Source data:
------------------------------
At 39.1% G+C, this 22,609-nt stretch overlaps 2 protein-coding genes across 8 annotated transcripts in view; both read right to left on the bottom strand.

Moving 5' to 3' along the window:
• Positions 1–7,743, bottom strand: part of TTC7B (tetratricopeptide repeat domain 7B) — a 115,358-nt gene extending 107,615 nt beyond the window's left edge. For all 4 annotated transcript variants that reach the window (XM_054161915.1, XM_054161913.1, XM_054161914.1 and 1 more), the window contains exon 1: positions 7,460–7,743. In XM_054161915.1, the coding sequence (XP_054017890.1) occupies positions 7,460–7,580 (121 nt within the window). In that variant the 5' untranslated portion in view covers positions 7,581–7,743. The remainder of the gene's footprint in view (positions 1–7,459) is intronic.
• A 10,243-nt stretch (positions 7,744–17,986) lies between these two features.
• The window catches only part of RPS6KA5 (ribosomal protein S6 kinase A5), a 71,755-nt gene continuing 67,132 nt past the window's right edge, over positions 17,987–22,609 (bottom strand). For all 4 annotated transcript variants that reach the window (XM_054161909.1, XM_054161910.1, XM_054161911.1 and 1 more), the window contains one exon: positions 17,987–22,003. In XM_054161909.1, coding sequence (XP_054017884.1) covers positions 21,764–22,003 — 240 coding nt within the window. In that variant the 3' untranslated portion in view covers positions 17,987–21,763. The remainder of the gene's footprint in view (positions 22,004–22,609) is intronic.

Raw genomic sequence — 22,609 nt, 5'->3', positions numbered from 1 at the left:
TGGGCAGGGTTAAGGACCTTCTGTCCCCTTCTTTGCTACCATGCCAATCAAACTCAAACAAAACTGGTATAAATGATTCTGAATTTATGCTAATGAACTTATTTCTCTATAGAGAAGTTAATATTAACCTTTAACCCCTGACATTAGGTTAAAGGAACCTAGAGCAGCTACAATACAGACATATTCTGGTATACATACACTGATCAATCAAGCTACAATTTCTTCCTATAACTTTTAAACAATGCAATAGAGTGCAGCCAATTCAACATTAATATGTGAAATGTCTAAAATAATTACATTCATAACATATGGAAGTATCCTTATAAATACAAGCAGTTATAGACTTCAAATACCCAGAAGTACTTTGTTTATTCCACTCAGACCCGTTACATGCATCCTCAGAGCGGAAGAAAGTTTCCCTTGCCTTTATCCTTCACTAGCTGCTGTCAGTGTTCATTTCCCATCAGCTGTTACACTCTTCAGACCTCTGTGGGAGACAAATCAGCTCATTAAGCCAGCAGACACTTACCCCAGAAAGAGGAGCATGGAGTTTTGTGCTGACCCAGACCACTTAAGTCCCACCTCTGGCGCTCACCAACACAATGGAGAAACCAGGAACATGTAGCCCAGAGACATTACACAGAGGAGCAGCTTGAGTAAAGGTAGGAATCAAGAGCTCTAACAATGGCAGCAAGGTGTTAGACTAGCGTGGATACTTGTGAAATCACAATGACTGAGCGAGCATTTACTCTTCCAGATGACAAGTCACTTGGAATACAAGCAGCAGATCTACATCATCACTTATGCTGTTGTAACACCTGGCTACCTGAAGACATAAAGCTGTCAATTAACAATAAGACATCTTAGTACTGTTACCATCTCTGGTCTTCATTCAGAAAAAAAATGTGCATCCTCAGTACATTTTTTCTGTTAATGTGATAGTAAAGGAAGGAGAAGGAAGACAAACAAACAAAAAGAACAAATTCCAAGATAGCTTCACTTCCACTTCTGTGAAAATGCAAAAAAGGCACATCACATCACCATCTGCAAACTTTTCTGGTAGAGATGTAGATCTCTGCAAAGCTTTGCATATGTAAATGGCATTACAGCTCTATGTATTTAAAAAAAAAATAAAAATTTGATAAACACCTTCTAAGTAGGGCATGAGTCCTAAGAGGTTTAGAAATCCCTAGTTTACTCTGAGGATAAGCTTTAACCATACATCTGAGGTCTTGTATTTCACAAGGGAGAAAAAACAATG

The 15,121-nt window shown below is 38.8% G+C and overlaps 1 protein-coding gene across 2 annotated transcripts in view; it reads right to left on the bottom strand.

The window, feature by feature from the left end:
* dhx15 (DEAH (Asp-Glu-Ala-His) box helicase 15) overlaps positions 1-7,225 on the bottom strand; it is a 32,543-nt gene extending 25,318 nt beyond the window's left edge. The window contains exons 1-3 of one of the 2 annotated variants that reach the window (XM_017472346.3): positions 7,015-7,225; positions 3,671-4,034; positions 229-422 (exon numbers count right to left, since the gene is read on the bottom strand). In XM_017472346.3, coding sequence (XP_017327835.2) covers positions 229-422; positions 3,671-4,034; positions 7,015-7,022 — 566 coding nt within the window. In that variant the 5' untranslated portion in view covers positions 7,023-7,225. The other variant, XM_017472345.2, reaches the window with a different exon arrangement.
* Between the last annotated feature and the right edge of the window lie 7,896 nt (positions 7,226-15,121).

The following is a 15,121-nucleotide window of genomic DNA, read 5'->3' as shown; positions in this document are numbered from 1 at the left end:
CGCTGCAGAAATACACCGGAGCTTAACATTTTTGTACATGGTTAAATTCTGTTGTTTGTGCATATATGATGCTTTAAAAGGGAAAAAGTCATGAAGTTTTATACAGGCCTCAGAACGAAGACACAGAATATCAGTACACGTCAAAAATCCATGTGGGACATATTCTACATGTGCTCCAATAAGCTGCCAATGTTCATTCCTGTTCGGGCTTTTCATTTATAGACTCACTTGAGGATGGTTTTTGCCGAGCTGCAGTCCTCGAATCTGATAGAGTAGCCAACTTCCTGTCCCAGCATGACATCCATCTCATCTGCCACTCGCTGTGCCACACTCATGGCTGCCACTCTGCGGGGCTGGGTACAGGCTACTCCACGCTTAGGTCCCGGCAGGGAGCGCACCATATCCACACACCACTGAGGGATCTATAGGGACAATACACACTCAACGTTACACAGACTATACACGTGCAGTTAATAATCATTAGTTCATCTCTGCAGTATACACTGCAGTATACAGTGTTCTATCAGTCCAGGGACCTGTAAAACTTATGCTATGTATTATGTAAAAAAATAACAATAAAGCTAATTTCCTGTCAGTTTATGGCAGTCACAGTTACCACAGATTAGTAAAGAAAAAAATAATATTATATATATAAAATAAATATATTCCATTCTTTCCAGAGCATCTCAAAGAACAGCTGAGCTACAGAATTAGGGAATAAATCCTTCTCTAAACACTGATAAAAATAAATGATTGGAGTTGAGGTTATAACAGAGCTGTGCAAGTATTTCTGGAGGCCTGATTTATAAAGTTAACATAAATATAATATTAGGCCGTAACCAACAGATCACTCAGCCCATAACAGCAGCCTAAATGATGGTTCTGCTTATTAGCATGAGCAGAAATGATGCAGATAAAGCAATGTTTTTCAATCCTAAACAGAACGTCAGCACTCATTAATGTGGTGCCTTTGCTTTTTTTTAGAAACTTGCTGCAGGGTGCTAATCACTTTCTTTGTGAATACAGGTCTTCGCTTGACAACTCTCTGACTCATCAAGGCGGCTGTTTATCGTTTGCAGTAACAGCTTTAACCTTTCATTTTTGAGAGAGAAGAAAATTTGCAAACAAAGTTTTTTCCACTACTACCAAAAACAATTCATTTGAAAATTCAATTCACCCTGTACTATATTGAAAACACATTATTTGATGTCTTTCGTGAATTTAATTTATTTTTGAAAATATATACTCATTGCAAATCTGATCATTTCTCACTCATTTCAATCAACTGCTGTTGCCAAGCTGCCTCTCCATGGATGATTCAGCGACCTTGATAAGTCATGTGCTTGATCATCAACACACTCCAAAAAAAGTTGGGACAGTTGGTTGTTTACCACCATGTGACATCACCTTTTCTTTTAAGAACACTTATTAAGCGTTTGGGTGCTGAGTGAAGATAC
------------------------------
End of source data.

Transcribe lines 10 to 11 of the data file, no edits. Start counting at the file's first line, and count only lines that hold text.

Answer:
* dhx15 (DEAH (Asp-Glu-Ala-His) box helicase 15) overlaps positions 1-7,225 on the bottom strand; it is a 32,543-nt gene extending 25,318 nt beyond the window's left edge. The window contains exons 1-3 of one of the 2 annotated variants that reach the window (XM_017472346.3): positions 7,015-7,225; positions 3,671-4,034; positions 229-422 (exon numbers count right to left, since the gene is read on the bottom strand). In XM_017472346.3, coding sequence (XP_017327835.2) covers positions 229-422; positions 3,671-4,034; positions 7,015-7,022 — 566 coding nt within the window. In that variant the 5' untranslated portion in view covers positions 7,023-7,225. The other variant, XM_017472345.2, reaches the window with a different exon arrangement.
* Between the last annotated feature and the right edge of the window lie 7,896 nt (positions 7,226-15,121).